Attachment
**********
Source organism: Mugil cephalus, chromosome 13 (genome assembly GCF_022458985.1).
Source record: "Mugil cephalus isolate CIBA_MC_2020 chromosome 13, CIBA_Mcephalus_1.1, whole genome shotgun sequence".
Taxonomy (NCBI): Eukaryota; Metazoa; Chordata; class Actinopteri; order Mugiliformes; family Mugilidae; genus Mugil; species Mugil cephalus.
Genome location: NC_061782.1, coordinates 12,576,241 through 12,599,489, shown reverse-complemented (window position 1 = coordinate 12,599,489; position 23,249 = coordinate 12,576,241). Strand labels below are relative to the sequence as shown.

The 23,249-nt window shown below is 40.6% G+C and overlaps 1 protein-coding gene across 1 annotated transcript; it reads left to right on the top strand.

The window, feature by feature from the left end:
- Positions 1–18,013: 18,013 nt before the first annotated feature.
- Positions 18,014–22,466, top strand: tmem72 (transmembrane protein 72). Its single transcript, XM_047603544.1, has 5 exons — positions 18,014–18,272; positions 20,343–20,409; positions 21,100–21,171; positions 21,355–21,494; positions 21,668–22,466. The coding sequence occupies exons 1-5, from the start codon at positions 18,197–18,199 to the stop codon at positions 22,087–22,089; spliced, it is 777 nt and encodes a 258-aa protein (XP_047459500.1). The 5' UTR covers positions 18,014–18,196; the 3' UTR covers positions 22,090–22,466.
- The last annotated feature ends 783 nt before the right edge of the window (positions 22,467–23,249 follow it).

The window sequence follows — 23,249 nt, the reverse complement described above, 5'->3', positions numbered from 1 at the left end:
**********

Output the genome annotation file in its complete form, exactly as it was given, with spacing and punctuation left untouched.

Source organism: Mugil cephalus, chromosome 13 (genome assembly GCF_022458985.1).
Source record: "Mugil cephalus isolate CIBA_MC_2020 chromosome 13, CIBA_Mcephalus_1.1, whole genome shotgun sequence".
Taxonomy (NCBI): Eukaryota; Metazoa; Chordata; class Actinopteri; order Mugiliformes; family Mugilidae; genus Mugil; species Mugil cephalus.
Genome location: NC_061782.1, coordinates 12,576,241 through 12,599,489, shown reverse-complemented (window position 1 = coordinate 12,599,489; position 23,249 = coordinate 12,576,241). Strand labels below are relative to the sequence as shown.

The 23,249-nt window shown below is 40.6% G+C and overlaps 1 protein-coding gene across 1 annotated transcript; it reads left to right on the top strand.

The window, feature by feature from the left end:
- Positions 1–18,013: 18,013 nt before the first annotated feature.
- Positions 18,014–22,466, top strand: tmem72 (transmembrane protein 72). Its single transcript, XM_047603544.1, has 5 exons — positions 18,014–18,272; positions 20,343–20,409; positions 21,100–21,171; positions 21,355–21,494; positions 21,668–22,466. The coding sequence occupies exons 1-5, from the start codon at positions 18,197–18,199 to the stop codon at positions 22,087–22,089; spliced, it is 777 nt and encodes a 258-aa protein (XP_047459500.1). The 5' UTR covers positions 18,014–18,196; the 3' UTR covers positions 22,090–22,466.
- The last annotated feature ends 783 nt before the right edge of the window (positions 22,467–23,249 follow it).

The window sequence follows — 23,249 nt, the reverse complement described above, 5'->3', positions numbered from 1 at the left end: